Today, let’s delve into the world of counted cross stitch, with a bit of a twist!
I’ve been recently fiddling with some folky holiday-related designs for counted work. As is pretty much always the case when I start messing with pattern development, what was originally three designs morphed into many more variations, which I’ll be sharing with you here as I finish the samples.
There’s just Something about working with repeat patterns. In the design stage, it’s fun. There are so many possibilities for developing more complex and less complex patterns, starting from just a few basic design elements.
In the stitching stage, I find it exceptionally relaxing.
Stitching repeat patterns with cross stitch, in monochrome, is what I call “mindless stitching.” Once you know the structure of the repeated elements, you don’t have to refer to a pattern, you don’t have to think about what stitch to use, you don’t have to think about color or thread choices. You just stitch away.
I like this type of stitching when I need a break from more complicated handwork. A break is always a good thing, but even when I’m taking a break from my regular embroidery, I still like to have something to do with my hands – preferably, something I don’t have to think about!
This type of stitching is the perfect solution. The set-up is simple, since the project is small, and the stitching is basic.
Now for the twist. The counted cross stitch I’ve been dabbling with has not actually been on counted cross stitch fabric. Normally, counted work is done on even-weave fabric, or at least something very close to even-weave fabric.
But that’s not really what I had in mind for these little designs. I wanted to use the designs to add a bit of festive folkiness to regular household linens, like cloth napkins for the table, flour sack towels (which I like to use for wrapping kitchen-related gifts or bottles of wine, or for lining gift baskets or bags), placemats, and the like.
So, for this stitching, I’m using various types of plain weave fabric, depending on what I’m embellishing.
For example, I’ve been stitching white snowflakes on Christmas-red cotton cloth napkins.
I’ve been stitching red snowflakes on white flour sack towels and white cloth napkins (frosty blue snowflakes would look great on white, too). I’ve been stitching other designs in white on oatmeal and natural linen hand towels and table toppers.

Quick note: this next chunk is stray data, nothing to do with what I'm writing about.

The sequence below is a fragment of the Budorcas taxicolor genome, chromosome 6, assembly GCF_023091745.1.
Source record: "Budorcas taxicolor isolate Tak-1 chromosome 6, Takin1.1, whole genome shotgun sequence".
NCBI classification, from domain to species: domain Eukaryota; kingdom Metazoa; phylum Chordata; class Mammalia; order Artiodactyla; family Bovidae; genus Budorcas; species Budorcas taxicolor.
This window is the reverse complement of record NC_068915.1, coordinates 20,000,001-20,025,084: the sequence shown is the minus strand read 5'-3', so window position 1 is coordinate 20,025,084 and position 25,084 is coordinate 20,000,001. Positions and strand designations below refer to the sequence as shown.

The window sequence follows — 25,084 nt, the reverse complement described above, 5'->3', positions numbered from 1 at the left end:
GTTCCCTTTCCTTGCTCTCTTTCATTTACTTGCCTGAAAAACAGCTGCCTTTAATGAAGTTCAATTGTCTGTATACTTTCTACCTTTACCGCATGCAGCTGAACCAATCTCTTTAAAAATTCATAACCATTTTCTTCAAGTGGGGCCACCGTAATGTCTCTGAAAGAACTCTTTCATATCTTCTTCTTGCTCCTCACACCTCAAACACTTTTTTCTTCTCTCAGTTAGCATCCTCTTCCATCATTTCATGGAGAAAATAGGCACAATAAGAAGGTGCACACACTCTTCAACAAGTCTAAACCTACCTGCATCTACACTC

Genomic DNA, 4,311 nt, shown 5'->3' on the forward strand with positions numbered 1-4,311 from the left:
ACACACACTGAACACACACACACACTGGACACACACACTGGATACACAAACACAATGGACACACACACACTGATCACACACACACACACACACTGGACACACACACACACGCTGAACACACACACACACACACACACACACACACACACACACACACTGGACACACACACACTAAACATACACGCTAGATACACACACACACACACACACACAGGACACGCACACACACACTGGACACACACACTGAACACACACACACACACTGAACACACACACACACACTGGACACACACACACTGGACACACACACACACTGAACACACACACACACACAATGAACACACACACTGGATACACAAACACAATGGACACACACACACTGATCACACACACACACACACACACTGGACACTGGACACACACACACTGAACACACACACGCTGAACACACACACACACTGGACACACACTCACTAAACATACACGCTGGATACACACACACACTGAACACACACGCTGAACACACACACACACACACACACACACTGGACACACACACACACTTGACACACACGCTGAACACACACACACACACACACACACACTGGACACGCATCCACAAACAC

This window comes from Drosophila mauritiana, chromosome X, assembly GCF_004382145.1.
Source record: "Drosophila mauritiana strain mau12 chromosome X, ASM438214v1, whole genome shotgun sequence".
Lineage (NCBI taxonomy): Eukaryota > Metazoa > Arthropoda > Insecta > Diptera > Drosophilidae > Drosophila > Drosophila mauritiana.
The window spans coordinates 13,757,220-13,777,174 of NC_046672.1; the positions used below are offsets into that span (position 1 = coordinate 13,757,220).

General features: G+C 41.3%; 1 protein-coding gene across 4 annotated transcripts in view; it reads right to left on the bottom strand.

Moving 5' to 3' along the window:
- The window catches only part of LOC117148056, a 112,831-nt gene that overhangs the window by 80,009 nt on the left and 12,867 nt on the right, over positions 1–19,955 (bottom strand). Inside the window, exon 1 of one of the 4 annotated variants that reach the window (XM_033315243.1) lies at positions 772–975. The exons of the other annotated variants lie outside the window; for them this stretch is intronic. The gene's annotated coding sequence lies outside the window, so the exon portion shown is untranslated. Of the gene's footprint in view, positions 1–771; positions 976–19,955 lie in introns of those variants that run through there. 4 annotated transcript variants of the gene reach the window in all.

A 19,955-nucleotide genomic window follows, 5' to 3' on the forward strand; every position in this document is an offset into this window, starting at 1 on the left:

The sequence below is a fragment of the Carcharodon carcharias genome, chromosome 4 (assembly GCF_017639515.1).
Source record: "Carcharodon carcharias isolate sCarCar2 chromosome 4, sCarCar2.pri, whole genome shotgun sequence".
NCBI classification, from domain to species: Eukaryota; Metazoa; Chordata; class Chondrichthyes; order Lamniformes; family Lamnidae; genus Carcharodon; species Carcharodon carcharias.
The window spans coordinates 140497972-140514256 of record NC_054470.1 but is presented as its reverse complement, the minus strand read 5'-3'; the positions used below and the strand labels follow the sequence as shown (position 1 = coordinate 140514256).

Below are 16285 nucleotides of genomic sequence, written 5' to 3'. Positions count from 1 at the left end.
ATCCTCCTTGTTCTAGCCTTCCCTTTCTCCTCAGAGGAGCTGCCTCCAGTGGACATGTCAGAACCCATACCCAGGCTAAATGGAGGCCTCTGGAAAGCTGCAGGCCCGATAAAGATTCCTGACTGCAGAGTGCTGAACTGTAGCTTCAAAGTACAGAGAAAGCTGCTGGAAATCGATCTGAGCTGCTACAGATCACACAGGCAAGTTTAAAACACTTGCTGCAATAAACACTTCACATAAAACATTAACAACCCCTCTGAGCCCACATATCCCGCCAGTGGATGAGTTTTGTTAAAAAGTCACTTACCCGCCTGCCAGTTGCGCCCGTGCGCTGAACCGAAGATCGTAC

All of these will make terrific hostess gifts or personal little touches to include in gift baskets, come Christmas. And they don’t take much time to stitch!
Cross Stitch on Plain Weave Fabric
The trick here is how to work cross stitch on plain weave fabric.
There are a number of ways you can go about doing it!
For most of these samples here, I’ve been using DMC’s soluble canvas, because the original designs for this project are for a DMC article. DMC soluble canvas is neat stuff. I hadn’t used it before I started this project. It’s simple to use: you baste it onto your fabric wherever you want the design, stitch your design, and then soak the fabric until the soluble canvas disintegrates and rinses away.
The soluble canvas is kind of like a very thin plastic sheet, a little stiffish, with evenly spaced (14 count) holes in it. It works well.
The other option is waste canvas, which is a rough woven canvas that you place on top of plain weave fabric, stitch over, and then cut and pull out all the canvas threads individually. I’m not a huge fan of waste canvas. It works, but my stitches are never as tight as I like them, after using it. And I don’t like picking out the canvas threads.
And then there’s a Third Option, which I’m testing now. It involves printing your own grid and sticking to your fabric with water soluble stabilizer, and then rinsing it away. Here’s my tutorial on the process. I’m going to share the results of those tests later, once I finish a couple samples. It’s the easiest of the options for counted work on plain weave fabric, and while not as inexpensive as waste canvas, it’s less expensive than water soluble canvas. The stitching experience is different, though, which is why I need to test it thoroughly.
Folky Snowflakes on a Corner – Pattern
In the meantime, if you’d like to indulge in some relaxing stitchery and work up your own corner design of folky snowflakes, you may! Here’s the design, below, as a PDF. You’ll want to choose your printer setting that allows you to “shrink to fit” to one page. Otherwise, the chart may print on two pages, which is not necessary, since it’s not a large chart.
I hope you enjoy the design and that you have a chance to add a little folky festive touch to your holiday decor!